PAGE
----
Alix has been instrumental in convincing the corporate world that turnaround management requires special skills beyond those of a traditional business consultant. He has educated thousands through his speeches, books, articles, and seminars for lawyers, workout bankers, and judges. He took the restructuring profession to Japan in 2003 when he was invited to speak to key government, business, and association leaders. He was honored by the Japanese Association for Turnaround Professionals as its first foreign member with the title of "corporate sensei," meaning a revered teacher of the turnaround practice.
Alix also was chosen as key financial advisor to former Detroit Mayor Dennis Archer and formed his Government Transition Team of 400 business leaders in 1994, the year Alix was also appointed by former U.S. President Bill Clinton to the nine-person National Bankruptcy Review Commission.
"Prof. Altman is revered on Wall Street as the guru of default risk assessment." - Matthew B. Venturi, Venturi & Company
A chance comment in 1966 by his mentor and UCLA Prof. J. Fred Weston about bankruptcy as a possible dissertation topic led a young Ed Altman to pursue what he has called his "perverse enthusiasm" for the negative side of finance. At that time, literally no bankruptcy research was being done outside the accounting field.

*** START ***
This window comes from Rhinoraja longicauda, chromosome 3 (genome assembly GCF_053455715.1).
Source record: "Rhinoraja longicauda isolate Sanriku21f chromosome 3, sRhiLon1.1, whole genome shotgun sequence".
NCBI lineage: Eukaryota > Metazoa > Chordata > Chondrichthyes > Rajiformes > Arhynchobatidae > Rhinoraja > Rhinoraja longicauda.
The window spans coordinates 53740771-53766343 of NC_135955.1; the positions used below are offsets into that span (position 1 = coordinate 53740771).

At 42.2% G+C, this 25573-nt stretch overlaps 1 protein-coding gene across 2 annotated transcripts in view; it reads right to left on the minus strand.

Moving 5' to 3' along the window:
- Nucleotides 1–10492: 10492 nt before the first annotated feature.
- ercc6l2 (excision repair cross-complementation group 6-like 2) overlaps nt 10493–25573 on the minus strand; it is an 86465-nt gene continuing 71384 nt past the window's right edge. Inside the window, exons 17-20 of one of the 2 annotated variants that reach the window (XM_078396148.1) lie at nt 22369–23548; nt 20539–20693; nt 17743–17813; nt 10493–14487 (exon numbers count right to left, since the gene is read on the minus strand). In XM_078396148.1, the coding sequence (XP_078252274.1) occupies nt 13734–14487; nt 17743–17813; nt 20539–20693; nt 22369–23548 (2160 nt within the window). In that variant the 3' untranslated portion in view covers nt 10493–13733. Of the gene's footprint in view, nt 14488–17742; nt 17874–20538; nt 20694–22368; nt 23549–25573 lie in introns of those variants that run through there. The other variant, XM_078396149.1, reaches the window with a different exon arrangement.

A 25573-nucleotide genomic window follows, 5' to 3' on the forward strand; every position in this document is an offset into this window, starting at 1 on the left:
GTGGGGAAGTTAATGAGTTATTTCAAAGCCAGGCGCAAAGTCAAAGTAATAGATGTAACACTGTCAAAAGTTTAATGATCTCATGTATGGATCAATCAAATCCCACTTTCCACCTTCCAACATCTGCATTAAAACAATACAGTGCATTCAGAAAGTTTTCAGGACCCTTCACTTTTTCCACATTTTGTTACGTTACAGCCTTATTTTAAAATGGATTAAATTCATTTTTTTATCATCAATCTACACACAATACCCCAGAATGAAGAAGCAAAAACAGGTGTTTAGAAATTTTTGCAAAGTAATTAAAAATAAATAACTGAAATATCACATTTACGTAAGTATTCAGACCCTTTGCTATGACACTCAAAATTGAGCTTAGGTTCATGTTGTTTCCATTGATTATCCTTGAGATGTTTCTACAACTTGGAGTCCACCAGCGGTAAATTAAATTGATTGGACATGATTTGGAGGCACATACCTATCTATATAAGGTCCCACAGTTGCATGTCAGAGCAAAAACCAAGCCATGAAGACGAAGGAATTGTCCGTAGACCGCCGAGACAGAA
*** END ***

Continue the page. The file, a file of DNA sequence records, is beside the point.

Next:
Yet, his excitement for predicting corporate distress carried him forward. In 1968, Altman published the groundbreaking Z-Score Bankruptcy Model, a multivariate formula for the measurement of the financial health of a company and a powerful diagnostic tool that forecasts the probability of a company entering bankruptcy. The Z-score model and his mortality rate approach have established him as one of the original thought-leaders in the restructuring profession and have been used by firms to manage financial turnarounds.
Altman, the Max L. Heine Professor of Finance at New York University’s Stern School of Business, has written or edited more than two dozen books and 130 articles in scholarly and professional journals. He has given countless presentations across the globe and received numerous prestigious awards. Since 1990, he has directed research in credit and debt markets at the NYU Salomon Center, where he developed the Altman Defaulted Debt Performance Indexes. He currently is vice-director of the center.